ARL’s HYSPLIT Model Sets New Usage Record in 2017

January 2018

ARL’s HYSPLIT model is well-known in the atmospheric science community as one of the most widely used models for atmospheric trajectory and dispersion calculations. Publicly available via ARL’s Real-time Environmental Applications and Display sYstem (READY) web server (http://www.ready.noaa.gov), users worldwide are able to access and display meteorological data and create trajectory and dispersion model products.

Just one year after setting a record of one million simulations (1,094,305, to be exact), a new record of 1.2 million simulations (1,217,438) was established in 2017.

ARL is proud to note that the number of HYSPLIT simulations produced on the READY server has steadily increased since usage tabulations began in 2009.

Primarily used by NOAA’s National Weather Service and local Weather Forecast Offices, HYSPLIT also serves as a resource for first responders, emergency planners, academia, and other government agencies. This modeling system offers a wide variety of tools, ranging from simple back trajectories to sophisticated computations of transport, mixing, chemical transformation, and deposition of pollutants and hazardous materials. Example applications of HYSPLIT include the simulation of atmospheric tracer release experiments, radionuclides, hazardous chemicals, smoke originating from wildfires, volcanic ash, mercury, and wind-blown dust.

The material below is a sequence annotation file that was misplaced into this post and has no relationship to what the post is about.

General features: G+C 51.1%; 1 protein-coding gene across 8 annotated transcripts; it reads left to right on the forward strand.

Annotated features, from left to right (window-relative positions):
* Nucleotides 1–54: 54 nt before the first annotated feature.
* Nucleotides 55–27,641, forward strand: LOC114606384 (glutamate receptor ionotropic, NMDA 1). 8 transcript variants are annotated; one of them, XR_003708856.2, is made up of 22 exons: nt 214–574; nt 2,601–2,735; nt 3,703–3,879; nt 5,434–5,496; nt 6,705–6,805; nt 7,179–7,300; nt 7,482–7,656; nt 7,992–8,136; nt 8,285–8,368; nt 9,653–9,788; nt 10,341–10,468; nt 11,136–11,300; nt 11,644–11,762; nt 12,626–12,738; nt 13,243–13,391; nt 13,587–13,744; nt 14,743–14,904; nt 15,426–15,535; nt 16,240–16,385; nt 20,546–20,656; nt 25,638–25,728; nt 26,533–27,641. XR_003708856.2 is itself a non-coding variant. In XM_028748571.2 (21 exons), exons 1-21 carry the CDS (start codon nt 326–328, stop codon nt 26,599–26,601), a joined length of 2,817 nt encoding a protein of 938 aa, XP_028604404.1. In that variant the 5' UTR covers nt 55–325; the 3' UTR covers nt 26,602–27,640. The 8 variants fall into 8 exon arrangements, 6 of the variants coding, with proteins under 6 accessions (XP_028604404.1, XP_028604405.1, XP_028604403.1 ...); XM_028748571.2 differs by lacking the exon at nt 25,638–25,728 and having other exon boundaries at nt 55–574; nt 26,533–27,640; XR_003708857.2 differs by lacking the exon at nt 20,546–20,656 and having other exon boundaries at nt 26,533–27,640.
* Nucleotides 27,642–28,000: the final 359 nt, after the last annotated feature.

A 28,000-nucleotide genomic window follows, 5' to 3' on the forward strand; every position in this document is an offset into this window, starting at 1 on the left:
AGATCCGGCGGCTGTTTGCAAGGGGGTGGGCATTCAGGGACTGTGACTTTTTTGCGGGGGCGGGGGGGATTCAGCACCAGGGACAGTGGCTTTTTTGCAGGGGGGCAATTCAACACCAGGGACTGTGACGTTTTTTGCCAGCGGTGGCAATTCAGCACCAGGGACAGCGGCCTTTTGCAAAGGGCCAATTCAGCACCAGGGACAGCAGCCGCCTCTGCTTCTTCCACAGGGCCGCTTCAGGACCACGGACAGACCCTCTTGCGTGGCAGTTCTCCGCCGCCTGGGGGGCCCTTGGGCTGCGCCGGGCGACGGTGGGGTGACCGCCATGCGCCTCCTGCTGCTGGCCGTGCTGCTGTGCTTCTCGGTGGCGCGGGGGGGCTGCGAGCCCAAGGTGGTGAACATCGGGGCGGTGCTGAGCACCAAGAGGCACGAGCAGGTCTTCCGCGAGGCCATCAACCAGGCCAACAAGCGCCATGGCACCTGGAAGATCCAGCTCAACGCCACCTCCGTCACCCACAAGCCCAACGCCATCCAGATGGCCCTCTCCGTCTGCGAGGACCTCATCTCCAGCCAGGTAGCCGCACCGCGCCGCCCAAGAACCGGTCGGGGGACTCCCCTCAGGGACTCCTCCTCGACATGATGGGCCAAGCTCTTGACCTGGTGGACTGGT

Current development activities have focused on adding the capability to run the Weather Research and Forecasting model within READY. This enhancement enables specialized users to run HYSPLIT with high resolution meteorological data to improve local-scale dispersion forecasts, especially in areas of complex terrain and near bodies of water where the local wind fields can be impacted by these features. ARL is now working to offer the ability to run an ensemble dispersion forecast, a feature that plans to utilize the Short-Range Ensemble Forecasts meteorological data to provide a measure of uncertainty to the dispersion forecast.

HYSPLIT logo. Black letters with the dot on the i as a colored plume.